After all these years, New York Knicks legend Bernard King’s scoring prowess still ranks among the greats of all-time.

Perhaps scoring 50 points in an NBA game isn’t quite the novelty that it once was. Kevin Durant accomplished the feat Wednesday night against the Portland Trail Blazers, but this season, a surprising number of players have scored 50 points in a game. So far, it’s been done 11 times by seven different players. Looking at NBA history, the names that have scored 50 points in a game are legendary.

Wilt Chamberlain once averaged 50 points in a season in 1961-62. He also holds the record for most points in a game when he scored 100 against the Knicks on March 2, 1962. In total, Chamberlain scored over 50 points 122 times in his career, including the playoffs. Michael Jordan is second on that list and remains the only other player in NBA history to score 50 points in a game 40 times (including playoffs).

Despite the accomplishments of Chamberlain and Jordan, there are only four players in NBA history that have accomplished this feat with three different teams.

Three of the names are in the NBA Hall of Fame. Two are former Knicks. One is still active in the NBA.

Wilt Chamberlain accomplished the feat with the 76ers, Warriors and Lakers. Moses Malone did so with the Rockets, 76ers and Bullets (now Wizards). Jamal Crawford is the only active player on the list and has done so with the Knicks, Warriors and Bulls. Crawford scored a career-high 52 points against the Miami Heat during a 116-96 Knicks win on January 26, 2007. Crawford is one of just five Knicks in team history to score 50 points at Madison Square Garden.

Bernard King is the final player, scoring 50 points in a game with the Warriors, Knicks and Bullets. King was the most explosive scorer in New York Knicks history. Along with Crawford, King is another of five Knicks who scored 50 points at MSG. King holds the record for most 50 point games in Knicks history at MSG with three and overall with five. He and Carmelo Anthony are the only Knicks to score 60 points in a game.

King recorded consecutive 50 point games back on January 31 and February 1 of 1984. He is one of just six players to do so since the ABA-NBA merger. In the 1984 NBA Playoffs, King put on his own personal showcase. During the Knicks first-round series against the Detroit Pistons, King averaged 42.6 PPG. In the decisive Game Five, King, with two dislocated fingers, scored 44 in the Knicks 127-123 overtime win.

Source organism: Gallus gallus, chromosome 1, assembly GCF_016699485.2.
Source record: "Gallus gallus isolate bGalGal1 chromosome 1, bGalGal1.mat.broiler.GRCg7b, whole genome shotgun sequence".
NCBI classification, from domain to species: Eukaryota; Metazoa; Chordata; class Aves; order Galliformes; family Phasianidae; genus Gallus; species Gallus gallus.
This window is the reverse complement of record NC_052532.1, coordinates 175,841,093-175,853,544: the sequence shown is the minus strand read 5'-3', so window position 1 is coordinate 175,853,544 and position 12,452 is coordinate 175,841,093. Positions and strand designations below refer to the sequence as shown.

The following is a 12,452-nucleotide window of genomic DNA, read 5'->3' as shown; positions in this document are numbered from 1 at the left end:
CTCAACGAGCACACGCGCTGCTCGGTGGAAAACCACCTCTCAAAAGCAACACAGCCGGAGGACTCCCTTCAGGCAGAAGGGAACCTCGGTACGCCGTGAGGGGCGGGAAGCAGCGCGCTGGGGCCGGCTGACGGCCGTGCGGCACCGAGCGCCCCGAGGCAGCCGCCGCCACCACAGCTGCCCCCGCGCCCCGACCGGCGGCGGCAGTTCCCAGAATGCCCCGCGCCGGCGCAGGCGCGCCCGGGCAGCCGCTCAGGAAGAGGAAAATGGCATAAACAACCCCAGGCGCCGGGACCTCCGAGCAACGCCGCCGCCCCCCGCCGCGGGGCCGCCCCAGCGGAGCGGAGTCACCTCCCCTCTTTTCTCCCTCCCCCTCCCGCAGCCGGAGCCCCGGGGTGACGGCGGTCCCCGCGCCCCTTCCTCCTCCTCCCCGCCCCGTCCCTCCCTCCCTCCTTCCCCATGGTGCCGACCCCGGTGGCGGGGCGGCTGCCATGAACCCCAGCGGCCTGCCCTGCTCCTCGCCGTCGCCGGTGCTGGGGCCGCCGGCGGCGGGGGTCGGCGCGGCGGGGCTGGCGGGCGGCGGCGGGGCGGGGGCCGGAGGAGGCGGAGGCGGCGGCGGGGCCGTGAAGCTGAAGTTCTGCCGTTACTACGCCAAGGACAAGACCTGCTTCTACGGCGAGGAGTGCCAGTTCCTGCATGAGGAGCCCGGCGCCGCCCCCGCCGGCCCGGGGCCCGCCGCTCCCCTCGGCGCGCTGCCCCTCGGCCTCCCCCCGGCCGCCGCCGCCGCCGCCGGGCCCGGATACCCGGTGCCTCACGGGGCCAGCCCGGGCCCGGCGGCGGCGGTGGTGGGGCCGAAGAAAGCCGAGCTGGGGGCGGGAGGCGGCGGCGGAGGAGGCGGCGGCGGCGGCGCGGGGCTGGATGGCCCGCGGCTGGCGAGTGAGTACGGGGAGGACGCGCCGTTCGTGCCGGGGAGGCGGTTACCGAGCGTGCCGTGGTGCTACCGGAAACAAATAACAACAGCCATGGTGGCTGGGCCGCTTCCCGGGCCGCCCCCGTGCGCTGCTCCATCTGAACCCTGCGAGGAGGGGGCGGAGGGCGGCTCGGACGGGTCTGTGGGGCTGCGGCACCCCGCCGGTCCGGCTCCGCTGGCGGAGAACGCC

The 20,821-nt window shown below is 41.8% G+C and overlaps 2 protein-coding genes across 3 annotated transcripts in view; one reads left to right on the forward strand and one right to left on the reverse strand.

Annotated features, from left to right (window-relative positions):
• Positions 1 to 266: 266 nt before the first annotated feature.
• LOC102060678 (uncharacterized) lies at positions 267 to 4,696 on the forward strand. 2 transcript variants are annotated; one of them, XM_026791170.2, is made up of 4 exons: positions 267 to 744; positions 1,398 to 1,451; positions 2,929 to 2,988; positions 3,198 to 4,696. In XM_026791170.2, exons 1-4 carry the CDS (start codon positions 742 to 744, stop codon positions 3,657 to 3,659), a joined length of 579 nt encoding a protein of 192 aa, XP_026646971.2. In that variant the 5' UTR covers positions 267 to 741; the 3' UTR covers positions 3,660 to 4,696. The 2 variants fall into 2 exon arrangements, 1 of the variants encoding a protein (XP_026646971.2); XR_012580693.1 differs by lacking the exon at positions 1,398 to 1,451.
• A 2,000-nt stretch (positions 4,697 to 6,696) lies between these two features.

In the 1984-85 season, King led the NBA in scoring, averaging 32.1 PPG. However, his season was cut short when he tore his knee up against the Kansas City Kings on March 23, 1985. King was never the same player for the Knicks.

King played just six games for the Knicks during the next two seasons, as his knee never recovered enough to keep him in the lineup. The Knicks released him following the 1986-87 season.

Despite not having the same quickness and movement in his knee, King revived his career with the Washington Bullets. In four seasons with the Bullets, King averaged 24.2 PPG and made the All-Star team in the 1990-91 season.

While the Knicks have had great scorers in their history, including Patrick Ewing, Carmelo Anthony, Richie Guerin and Bob McAdoo. King holds the franchise record for PPG in a season with 32.9. He remains the only player in franchise history to average over 30 points in a season.

Despite many players following in his footsteps and scoring 50 points, King’s accomplishments still stand the test of time.

Mark Everett Kelly, formerly of ESPN, Mark Everett is a 2-time Emmy Winner that had to retire from ESPN in 2008 due to side effects of cancer treatment. Since then Mark has been active as a Public Speaker, Author and Blogger. He is a Sports History Expert and his speeches inspire many who fight daily setbacks to pursue their goals. Mark occassionally writes for ESNY. He is the author of "My Scars Tell A Story" which highlights his endless battle fighting the side effects of cancer treatment. He also blogs on his website, about "Living As A Cancer Survivor". Mark also does not hide that he has a personal relationship with Jesus. He despises judgemental people and his speeches encourage and speak up for those who can't speak for themselves.